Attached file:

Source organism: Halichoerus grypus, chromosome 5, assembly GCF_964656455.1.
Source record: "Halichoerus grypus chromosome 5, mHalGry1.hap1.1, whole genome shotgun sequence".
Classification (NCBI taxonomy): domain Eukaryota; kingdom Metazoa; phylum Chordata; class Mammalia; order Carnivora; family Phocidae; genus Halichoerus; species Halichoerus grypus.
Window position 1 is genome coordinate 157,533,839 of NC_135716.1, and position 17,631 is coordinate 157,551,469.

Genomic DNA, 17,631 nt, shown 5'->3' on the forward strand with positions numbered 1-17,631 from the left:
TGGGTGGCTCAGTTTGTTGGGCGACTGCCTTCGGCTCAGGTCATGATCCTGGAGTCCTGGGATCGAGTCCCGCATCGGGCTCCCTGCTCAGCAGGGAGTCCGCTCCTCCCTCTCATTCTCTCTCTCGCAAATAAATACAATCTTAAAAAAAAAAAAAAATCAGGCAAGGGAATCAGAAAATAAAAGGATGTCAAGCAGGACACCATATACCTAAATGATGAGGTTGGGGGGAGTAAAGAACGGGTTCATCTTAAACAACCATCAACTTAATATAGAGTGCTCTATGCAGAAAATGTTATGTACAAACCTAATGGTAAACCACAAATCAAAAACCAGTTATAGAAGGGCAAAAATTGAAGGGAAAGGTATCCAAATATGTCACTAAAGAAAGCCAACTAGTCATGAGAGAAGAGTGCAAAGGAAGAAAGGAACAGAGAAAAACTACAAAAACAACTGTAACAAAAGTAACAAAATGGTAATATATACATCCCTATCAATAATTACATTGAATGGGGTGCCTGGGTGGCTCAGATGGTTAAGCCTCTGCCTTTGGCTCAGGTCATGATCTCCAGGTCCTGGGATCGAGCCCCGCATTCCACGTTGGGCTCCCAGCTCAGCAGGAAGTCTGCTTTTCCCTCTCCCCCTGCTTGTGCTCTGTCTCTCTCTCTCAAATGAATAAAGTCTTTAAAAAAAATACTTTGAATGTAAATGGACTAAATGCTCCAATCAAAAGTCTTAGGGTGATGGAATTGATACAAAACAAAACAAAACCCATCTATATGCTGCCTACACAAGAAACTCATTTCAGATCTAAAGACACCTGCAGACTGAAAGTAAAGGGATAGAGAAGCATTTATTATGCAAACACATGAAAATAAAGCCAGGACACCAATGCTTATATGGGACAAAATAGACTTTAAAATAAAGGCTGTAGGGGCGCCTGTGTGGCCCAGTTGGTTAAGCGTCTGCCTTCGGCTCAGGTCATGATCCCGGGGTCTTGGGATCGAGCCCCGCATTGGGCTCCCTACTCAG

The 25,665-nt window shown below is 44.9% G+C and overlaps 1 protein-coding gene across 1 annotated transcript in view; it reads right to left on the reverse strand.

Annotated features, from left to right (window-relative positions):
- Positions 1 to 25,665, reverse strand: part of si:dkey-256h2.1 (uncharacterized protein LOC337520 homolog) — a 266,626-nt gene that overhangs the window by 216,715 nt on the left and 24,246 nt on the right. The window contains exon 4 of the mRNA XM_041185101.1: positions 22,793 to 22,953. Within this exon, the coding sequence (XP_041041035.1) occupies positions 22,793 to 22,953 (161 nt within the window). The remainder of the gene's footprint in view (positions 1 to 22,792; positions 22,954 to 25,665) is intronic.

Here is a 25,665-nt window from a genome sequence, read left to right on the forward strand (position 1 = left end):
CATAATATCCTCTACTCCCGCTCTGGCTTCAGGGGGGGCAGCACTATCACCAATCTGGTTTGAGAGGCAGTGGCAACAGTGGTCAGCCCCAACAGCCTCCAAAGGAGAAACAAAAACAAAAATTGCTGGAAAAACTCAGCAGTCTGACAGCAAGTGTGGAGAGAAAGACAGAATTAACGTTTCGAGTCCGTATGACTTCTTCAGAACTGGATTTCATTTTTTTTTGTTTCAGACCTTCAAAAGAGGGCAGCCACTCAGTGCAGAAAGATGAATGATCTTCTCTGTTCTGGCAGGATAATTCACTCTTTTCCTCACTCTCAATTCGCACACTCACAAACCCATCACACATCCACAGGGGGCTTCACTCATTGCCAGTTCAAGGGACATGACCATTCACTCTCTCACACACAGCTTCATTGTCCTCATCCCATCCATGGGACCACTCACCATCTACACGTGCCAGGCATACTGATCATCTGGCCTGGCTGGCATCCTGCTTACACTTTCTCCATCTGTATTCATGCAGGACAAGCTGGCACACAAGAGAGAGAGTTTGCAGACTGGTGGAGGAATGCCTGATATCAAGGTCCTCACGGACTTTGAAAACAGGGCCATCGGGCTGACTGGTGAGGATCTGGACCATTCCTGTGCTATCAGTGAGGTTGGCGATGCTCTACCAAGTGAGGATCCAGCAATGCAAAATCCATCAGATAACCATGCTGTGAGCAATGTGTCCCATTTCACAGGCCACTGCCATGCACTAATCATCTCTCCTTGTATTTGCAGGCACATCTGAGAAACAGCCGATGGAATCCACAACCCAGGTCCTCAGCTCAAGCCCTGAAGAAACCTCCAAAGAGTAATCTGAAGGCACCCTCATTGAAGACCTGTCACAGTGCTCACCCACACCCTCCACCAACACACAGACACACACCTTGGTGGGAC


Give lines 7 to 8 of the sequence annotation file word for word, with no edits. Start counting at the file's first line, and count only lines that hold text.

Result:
The 25,665-nt window shown below is 44.9% G+C and overlaps 1 protein-coding gene across 1 annotated transcript in view; it reads right to left on the reverse strand.

Annotated features, from left to right (window-relative positions):